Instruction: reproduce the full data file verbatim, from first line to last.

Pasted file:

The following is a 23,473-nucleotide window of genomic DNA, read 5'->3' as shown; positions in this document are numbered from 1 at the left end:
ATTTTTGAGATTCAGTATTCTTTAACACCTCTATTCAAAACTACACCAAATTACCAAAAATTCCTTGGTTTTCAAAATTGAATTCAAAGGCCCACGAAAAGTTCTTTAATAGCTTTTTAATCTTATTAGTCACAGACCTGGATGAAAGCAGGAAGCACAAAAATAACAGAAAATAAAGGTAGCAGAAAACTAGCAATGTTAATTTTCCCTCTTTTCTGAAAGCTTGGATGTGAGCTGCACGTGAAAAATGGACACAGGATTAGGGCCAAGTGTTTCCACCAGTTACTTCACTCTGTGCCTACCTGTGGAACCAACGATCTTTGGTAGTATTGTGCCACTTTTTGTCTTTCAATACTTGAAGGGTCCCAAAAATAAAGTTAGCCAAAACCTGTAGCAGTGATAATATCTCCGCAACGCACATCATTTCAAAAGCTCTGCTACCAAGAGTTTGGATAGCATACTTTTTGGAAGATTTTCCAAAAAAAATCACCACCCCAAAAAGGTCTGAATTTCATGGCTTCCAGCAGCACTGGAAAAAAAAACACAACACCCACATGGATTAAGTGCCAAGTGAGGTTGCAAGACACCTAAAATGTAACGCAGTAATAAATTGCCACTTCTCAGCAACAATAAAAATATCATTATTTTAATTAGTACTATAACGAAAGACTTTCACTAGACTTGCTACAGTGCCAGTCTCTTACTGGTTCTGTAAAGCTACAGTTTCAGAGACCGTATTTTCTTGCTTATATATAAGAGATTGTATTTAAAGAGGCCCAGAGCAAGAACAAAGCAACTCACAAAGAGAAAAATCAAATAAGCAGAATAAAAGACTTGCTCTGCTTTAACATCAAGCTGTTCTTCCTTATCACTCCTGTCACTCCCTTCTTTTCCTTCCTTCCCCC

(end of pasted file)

The following is a 23,473-nucleotide window of genomic DNA, read 5'->3' as shown; positions in this document are numbered from 1 at the left end:
ATTTTTGAGATTCAGTATTCTTTAACACCTCTATTCAAAACTACACCAAATTACCAAAAATTCCTTGGTTTTCAAAATTGAATTCAAAGGCCCACGAAAAGTTCTTTAATAGCTTTTTAATCTTATTAGTCACAGACCTGGATGAAAGCAGGAAGCACAAAAATAACAGAAAATAAAGGTAGCAGAAAACTAGCAATGTTAATTTTCCCTCTTTTCTGAAAGCTTGGATGTGAGCTGCACGTGAAAAATGGACACAGGATTAGGGCCAAGTGTTTCCACCAGTTACTTCACTCTGTGCCTACCTGTGGAACCAACGATCTTTGGTAGTATTGTGCCACTTTTTGTCTTTCAATACTTGAAGGGTCCCAAAAATAAAGTTAGCCAAAACCTGTAGCAGTGATAATATCTCCGCAACGCACATCATTTCAAAAGCTCTGCTACCAAGAGTTTGGATAGCATACTTTTTGGAAGATTTTCCAAAAAAAATCACCACCCCAAAAAGGTCTGAATTTCATGGCTTCCAGCAGCACTGGAAAAAAAAACACAACACCCACATGGATTAAGTGCCAAGTGAGGTTGCAAGACACCTAAAATGTAACGCAGTAATAAATTGCCACTTCTCAGCAACAATAAAAATATCATTATTTTAATTAGTACTATAACGAAAGACTTTCACTAGACTTGCTACAGTGCCAGTCTCTTACTGGTTCTGTAAAGCTACAGTTTCAGAGACCGTATTTTCTTGCTTATATATAAGAGATTGTATTTAAAGAGGCCCAGAGCAAGAACAAAGCAACTCACAAAGAGAAAAATCAAATAAGCAGAATAAAAGACTTGCTCTGCTTTAACATCAAGCTGTTCTTCCTTATCACTCCTGTCACTCCCTTCTTTTCCTTCCTTCCCCC